When is the last time you tasted a peach? Really experienced its velvety outer skin, inner succulence, and stringy pulp as it slid to the back of your mouth? Ever notice the notes of almond, honey, and vanilla in the fruit's flavor? "Every bite should be like a wine tasting," says food writer and chef Bruce Weinstein. "The more you take away from your food, the more pleasure you'll feel eating it." And the fuller you'll feel afterward. That's the premise behind Real Food Has Curves, a new book written by Weinstein and his partner, Mark Scarbrough. It provides a 7-step plan for weaning yourself off processed foods, which have been blamed for our nation's rise in obesity and related conditions, like heart disease and diabetes. "We feel very strongly that deprivation doesn't work," says Weinstein, adding that they each lost about 25 pounds by incorporating more "real" and less "fake" foods into their meals. Here's how:
Step 1: Seek true satisfaction. Grab that peach or strawberry, examine its color, sniff it, and take a bite. Give yourself a moment to enjoy the genuine flavors. For comparison, nibble a Starburst fruit candy or a strawberry fruit roll-up. Notice that you mainly taste sweet without a lot of complexity? That's because fat, sugar, and salt are added to processed foods to mask the metallic taste of artificial preservatives, sweeteners, and other chemical additives, says Weinstein. He should know since he used to test recipes for packaged food companies and tinker with ingredients to get the appropriate taste and texture. Processed foods are also made to dissolve quickly in your mouth, he says, to get you to eat faster and in greater quantities—often leaving you full, but not satisfied. Now you know why that bag of Doritos disappears before you've really had a chance to taste them.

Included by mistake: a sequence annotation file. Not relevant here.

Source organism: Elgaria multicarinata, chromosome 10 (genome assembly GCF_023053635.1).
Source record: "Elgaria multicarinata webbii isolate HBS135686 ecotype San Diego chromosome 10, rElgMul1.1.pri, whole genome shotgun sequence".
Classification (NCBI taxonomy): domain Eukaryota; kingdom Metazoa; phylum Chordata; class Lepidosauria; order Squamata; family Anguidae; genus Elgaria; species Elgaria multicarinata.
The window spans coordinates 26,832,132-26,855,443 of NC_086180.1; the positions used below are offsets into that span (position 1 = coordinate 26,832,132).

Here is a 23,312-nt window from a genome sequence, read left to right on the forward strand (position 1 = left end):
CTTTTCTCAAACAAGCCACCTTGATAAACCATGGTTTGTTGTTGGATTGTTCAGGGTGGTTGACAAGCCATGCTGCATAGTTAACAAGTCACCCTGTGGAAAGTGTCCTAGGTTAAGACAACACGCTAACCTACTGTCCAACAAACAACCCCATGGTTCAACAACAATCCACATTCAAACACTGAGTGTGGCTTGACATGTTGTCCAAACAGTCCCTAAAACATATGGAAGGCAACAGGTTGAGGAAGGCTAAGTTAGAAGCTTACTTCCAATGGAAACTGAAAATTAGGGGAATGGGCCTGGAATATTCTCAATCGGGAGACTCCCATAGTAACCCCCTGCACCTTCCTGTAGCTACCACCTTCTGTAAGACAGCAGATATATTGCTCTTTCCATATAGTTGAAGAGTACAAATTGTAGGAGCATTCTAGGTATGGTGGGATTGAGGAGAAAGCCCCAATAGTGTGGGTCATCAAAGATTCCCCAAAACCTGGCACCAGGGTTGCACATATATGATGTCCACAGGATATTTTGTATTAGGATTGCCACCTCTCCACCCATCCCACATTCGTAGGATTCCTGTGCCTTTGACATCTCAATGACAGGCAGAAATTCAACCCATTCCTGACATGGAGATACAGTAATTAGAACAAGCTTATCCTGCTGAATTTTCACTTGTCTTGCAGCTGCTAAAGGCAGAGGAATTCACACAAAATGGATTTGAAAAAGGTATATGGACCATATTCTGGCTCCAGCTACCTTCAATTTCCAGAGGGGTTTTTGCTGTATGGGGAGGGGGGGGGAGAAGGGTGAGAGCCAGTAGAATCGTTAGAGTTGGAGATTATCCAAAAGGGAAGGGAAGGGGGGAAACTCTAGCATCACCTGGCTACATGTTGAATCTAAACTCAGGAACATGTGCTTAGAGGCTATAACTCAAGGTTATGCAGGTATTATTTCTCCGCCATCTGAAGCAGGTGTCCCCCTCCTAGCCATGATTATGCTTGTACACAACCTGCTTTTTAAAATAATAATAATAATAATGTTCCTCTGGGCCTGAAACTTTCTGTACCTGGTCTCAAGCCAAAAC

Step 2: Read labels wisely. You don't need to spend an hour making your own marinara sauce (though the book provides a recipe using canned tomatoes, if you're so inclined). You can also find "real" tomato sauce in the supermarket if you read labels carefully. Those containing ingredients you can buy on your own, like tomatoes, olive oil, salt, garlic, and parmesan cheese, meet Weinstein's criteria for a real food; those that have preservatives, like BHT, thickeners like guar gum, or artificial flavors, don't. Ditto for store-bought breads, breakfast cereals, and pasta.
Step 3: Relish what's on your plate. This is all about devoting time to solely enjoying the pleasures of eating. Indulge in that piece of dark chocolate while sitting on a park bench, rather than while perched at your desk, catching up on E-mail. Sit down at your kitchen table for dinner, not parked in front of the TV. Eating without distractions will help you savor the tastes, textures, smells, and colors of the food on your plate.
Step 4: Wean yourself off excess salt, fat, and sugar. You'll be doing this anyway if you're eating fewer processed foods and restaurant meals, but you can also cook with smaller amounts of these ingredients by using natural substitutes. Strong spices like garlic, pepper, and oregano cut down on the need for salt. You can use less cooking oil if you broil instead of fry, and margarine in many baked recipes can often be replaced with smaller amounts of (yes) extra-virgin olive oil. In fact, the book contains a recipe for olive oil cookies that calls for just 2 1/2 tablespoons of olive oil.
Step 5: Give your palate time to change. While it may be tough at first to skip the afternoon candy bar or fast-food fries, you'll gradually lose your taste for excessively sweet and salty foods as your palate adapts to a variety of new flavors. And you may even find yourself opening up to new foods. "With real food's flavor overtones and textural range," the authors write, "everything leads to something else. If you like coffee, soon enough you'll like red wine or mushrooms or Chinese black bean sauce, all because you find a common, mellow earthiness among them."